Pirates agree with Barmes on 1-year deal
Pirates shortstop Clint Barmes makes a play against the Reds on Sept. 22, 2013, at PNC Park.
Photo by Christopher Horner | Tribune-Review
LAKE BUENA VISTA, Fla. — Clint Barmes reached a one-year, $2 million agreement with the Pirates on Thursday, a source confirmed to the Tribune-Review. After starting last season at shortstop, Barmes will return as a utility infielder, primarily to back up shortstop Jordy Mercer.
While Barmes struggled offensively in 2013, he graded out as an above-average defender, which is important for a pitching staff that led the major leagues in groundball rate. The Pirates on Wednesday added another pitcher with an above-average groundball rate in Edinson Volquez.
The Pirates committed $11 million to their 2014 payroll over the final two days of the winter meetings, with contracts given to pitchers Charlie Morton and Volquez and Thursday's deal with Barmes. Still, the Pirates could have enough financial flexibility to pursue a free-agent option at their most glaring remaining need: first base. The Pirates have been connected to free agent first baseman James Loney. After the Barmes signing, the Pirates' 25-man payroll is projected to be $73 million.
Pirates manager Clint Hurdle said Wednesday the club was open to re-signing Barmes.
“We want to bring in a guy to catch the ball,” Hurdle said. “We want to get a guy that can catch the ball and put putouts away for the days that Jordy's not at shortstop.”
Hurdle said Barmes' potential role was made clear after the season.
“We had a conversation out the door in our exit interviews about the role we could envision he could play for us this year. We spelled it out directly to him,” Hurdle said. “I do believe this is always a challenging time for a player of Clint's (ability). He wanted to see if there was a job to be available to play a large volume of games to be a starting shortstop.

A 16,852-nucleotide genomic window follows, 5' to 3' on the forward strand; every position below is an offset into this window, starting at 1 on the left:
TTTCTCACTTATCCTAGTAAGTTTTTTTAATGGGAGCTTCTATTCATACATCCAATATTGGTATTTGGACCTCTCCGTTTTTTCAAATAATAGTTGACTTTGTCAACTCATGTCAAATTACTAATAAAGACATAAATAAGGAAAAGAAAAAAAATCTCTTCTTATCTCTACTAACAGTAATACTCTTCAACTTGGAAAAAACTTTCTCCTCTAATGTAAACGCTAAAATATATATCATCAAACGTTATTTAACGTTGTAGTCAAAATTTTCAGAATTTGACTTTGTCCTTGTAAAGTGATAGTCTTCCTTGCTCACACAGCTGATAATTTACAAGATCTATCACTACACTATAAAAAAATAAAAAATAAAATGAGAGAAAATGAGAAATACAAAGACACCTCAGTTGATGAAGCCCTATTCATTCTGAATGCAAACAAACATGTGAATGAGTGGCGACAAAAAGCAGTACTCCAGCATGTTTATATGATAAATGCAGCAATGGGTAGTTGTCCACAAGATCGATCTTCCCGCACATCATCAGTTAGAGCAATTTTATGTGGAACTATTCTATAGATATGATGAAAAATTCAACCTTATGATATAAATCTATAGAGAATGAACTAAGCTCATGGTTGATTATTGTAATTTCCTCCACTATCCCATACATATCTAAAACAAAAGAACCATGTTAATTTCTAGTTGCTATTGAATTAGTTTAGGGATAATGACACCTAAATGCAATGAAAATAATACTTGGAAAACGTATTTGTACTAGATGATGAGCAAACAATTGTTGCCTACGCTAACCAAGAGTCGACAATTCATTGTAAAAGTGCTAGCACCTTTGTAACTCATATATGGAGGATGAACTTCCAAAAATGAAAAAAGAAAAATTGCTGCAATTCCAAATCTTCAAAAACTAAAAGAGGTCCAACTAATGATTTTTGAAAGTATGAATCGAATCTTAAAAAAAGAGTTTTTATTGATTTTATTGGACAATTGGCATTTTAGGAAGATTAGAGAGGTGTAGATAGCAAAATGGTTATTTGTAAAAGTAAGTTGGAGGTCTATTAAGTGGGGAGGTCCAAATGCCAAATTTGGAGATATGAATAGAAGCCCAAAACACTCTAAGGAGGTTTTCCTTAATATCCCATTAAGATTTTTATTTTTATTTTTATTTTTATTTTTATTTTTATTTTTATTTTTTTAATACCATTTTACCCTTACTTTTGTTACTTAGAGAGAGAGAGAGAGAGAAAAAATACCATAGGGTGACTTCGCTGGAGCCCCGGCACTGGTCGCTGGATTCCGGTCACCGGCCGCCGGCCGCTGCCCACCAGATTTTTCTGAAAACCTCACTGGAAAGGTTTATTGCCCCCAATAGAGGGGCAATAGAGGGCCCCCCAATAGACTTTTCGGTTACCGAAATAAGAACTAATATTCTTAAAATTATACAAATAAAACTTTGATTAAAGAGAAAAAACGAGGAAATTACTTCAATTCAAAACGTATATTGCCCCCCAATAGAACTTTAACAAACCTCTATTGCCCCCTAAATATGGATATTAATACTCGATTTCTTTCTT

“He knows us. We know him. He's a very good defender. He's an impact defender. He's very good with our younger players. He's very good in the clubhouse. So there is a lot of tangible and intangible aspects of him we like.”
Travis Sawchik is a staff writer for Trib Total Media. Reach him at email@example.com or via Twitter @Sawchik_Trib.
TribLive commenting policy
You are solely responsible for your comments and by using TribLive.com you agree to our Terms of Service.
We moderate comments. Our goal is to provide substantive commentary for a general readership. By screening submissions, we provide a space where readers can share intelligent and informed commentary that enhances the quality of our news and information.
While most comments will be posted if they are on-topic and not abusive, moderating decisions are subjective. We will make them as carefully and consistently as we can. Because of the volume of reader comments, we cannot review individual moderation decisions with readers.
We value thoughtful comments representing a range of views that make their point quickly and politely. We make an effort to protect discussions from repeated comments â either by the same reader or different readers.
We follow the same standards for taste as the daily newspaper. A few things we won't tolerate: personal attacks, obscenity, vulgarity, profanity (including expletives and letters followed by dashes), commercial promotion, impersonations, incoherence, proselytizing and SHOUTING. Don't include URLs to Web sites.
We do not edit comments. They are either approved or deleted. We reserve the right to edit a comment that is quoted or excerpted in an article. In this case, we may fix spelling and punctuation.
We welcome strong opinions and criticism of our work, but we don't want comments to become bogged down with discussions of our policies and we will moderate accordingly.
We appreciate it when readers and people quoted in articles or blog posts point out errors of fact or emphasis and will investigate all assertions. But these suggestions should be sent via e-mail. To avoid distracting other readers, we won't publish comments that suggest a correction. Instead, corrections will be made in a blog post or in an article.